Before broaching this sensitive topic, a teacher needs to have a strong relationship with the families in question, as well as a general understanding of their home situations. After explaining how their feedback might support a request for new resources, teachers can ask students’ families if they would be willing to participate in a survey.

Multi-Ethnic group of students with laptop in campus

Partner with other advocates: Parents, community leaders, and NGOs

Remember that you aren’t alone in advocating for your students. Even with a strong case to administration and district leaders, there still might not be enough funding to cover all of your requests. When you feel at a dead end with your administration, it might be time to turn to community leaders and other nonprofit organizations for help.

Building connections with outside organizations can help students access local resources, says educator and curriculum designer Jennifer L.M. Gunn.

There are many organizations that want to help, especially in terms of STEAM learning. However, it takes time to reach out to these groups and ask what they can do for your students. Knowing your fellow teachers’ needs and your students’ backgrounds will prepare you for conversations with community leaders.

Parents and community leaders will be the first to volunteer for your cause at fundraising events or awareness campaigns. Using forms, you can easily accept volunteer applications online and schedule volunteer hours without unnecessarily wasting time and resources.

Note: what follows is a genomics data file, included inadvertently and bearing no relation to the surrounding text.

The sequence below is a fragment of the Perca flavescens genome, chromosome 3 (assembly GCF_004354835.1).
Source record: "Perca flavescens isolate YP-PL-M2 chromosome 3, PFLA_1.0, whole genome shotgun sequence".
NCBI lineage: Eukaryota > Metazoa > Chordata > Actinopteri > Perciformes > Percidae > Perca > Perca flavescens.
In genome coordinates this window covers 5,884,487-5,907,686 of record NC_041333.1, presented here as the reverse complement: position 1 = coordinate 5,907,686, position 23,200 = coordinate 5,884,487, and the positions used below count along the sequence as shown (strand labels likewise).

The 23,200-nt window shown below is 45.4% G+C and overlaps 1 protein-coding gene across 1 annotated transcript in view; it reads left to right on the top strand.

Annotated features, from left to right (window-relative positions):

Get your students involved

It’s hard to find a teacher who hasn’t used outside funding or their own money to buy class resources — but the responsibility for building a better classroom doesn’t have to fall on you.

You can also get your students involved in funding your classroom.

Use surveys to find out what the students themselves would like in the classroom. You can pull quotes from these surveys and put them on a crowdfunding page, or add them to videos, blogs, or on social platforms. This can be a great way for students to support their own education and advocate for themselves.

Teacher, sister, mother and ass-kicker. Experienced teacher with a digital twist. Outside the classroom? She lives on the dojo.